As residents of Ottawa, we are asked to recycle and divert as much household garbage as possible so we can extend the life of the city Trail Road landfill – because who wants a new city dump in their back yard?
As one conscientious citizen, I faithfully sort my household waste and put it out to be picked up by the city blue box, black box, green bin and garbage collection programs. Plus I take household hazardous waste, used tires and electronics to special depots. I do this because I believe in reducing and eliminating if possible what we put into landfills. For this I pay a premium through my taxes and eco fees.
As I and my neighbours are doing this, the producers of Industrial, Commercial and Institutional (IC&I) waste dumped their unsorted waste into large bins and trucked all of it to the private landfill in our backyard (the Carp Road landfill), because they feel they have a right to the cheapest disposal of their garbage.
When they filled up that landfill they simply demand an expansion so they can continue to dump unsorted garbage in our backyard. In Ontario the IC&I sector produces nearly 70% of the 12.5 million tonnes of waste generated each year and IC&I diversion has not improved over the years, so you can understand why citizens of Ottawa might feel that their efforts and the costs associated with residential waste diversion maybe futile.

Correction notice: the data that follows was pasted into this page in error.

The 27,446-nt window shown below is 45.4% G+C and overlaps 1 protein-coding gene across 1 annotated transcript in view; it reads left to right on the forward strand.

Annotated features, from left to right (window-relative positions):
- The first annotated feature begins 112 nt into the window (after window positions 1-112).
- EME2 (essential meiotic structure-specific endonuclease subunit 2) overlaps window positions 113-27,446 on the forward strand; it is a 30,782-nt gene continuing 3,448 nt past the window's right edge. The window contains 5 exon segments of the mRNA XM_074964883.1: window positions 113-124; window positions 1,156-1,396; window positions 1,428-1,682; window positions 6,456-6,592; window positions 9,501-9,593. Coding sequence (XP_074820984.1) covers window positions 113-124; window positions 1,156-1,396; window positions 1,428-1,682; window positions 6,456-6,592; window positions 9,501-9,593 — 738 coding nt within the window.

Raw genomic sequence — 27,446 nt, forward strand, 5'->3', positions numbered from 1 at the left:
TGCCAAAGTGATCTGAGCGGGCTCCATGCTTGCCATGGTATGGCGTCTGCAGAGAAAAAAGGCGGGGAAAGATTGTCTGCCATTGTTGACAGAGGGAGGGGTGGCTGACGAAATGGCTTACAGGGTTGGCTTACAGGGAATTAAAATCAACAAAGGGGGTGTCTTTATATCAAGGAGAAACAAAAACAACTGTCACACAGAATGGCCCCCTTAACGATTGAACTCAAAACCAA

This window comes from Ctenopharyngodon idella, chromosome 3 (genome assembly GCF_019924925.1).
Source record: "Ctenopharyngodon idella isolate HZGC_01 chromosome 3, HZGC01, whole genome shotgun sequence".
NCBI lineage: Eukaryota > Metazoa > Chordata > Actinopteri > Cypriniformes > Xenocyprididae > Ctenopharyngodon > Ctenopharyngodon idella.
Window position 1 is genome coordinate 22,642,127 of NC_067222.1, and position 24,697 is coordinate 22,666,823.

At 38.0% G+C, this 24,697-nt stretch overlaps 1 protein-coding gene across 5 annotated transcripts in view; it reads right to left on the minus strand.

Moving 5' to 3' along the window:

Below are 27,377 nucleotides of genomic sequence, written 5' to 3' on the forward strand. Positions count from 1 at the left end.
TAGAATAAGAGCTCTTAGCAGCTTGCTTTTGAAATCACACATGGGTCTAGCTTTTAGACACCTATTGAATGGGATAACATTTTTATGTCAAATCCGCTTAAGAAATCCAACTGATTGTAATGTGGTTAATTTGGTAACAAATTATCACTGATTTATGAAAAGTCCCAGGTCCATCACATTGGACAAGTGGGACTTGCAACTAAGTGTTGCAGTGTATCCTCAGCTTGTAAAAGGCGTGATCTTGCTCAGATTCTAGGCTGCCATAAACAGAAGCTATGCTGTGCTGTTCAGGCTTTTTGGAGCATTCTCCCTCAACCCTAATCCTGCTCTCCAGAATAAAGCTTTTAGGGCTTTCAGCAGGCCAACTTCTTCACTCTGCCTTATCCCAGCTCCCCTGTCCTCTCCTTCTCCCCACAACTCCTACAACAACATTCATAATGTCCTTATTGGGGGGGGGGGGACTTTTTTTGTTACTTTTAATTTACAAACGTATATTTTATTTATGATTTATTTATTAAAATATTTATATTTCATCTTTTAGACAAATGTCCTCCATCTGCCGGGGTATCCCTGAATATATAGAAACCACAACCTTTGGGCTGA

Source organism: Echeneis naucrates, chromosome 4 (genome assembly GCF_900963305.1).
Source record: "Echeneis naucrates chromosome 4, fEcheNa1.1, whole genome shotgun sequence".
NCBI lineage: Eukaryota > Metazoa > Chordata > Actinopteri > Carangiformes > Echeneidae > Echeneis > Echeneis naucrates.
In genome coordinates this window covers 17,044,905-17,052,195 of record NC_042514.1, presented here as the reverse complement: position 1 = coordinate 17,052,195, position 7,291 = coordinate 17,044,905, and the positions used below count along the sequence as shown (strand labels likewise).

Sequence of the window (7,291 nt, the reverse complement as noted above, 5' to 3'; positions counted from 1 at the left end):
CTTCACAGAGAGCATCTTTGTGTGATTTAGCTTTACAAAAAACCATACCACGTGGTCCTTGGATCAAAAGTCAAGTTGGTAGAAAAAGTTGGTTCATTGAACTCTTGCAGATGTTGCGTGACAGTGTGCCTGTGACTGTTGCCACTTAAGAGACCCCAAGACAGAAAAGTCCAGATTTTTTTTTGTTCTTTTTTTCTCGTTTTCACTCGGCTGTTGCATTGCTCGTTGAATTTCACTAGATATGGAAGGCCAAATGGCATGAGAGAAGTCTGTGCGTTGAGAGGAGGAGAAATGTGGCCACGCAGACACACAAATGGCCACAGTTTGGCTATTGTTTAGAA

Why should the residents of Ottawa take the time and effort to conserve a city-owned landfill when private landfill operators routinely ask for and receive approval for new and expanded landfills to dispose of unsorted IC&I garbage? Everyone in Ontario, residents, businesses and governments must work together to make this province a leader in waste recycling and diversion. Municipalities and their residents cannot be the only ones carrying the load.
Harold Moore, West Carleton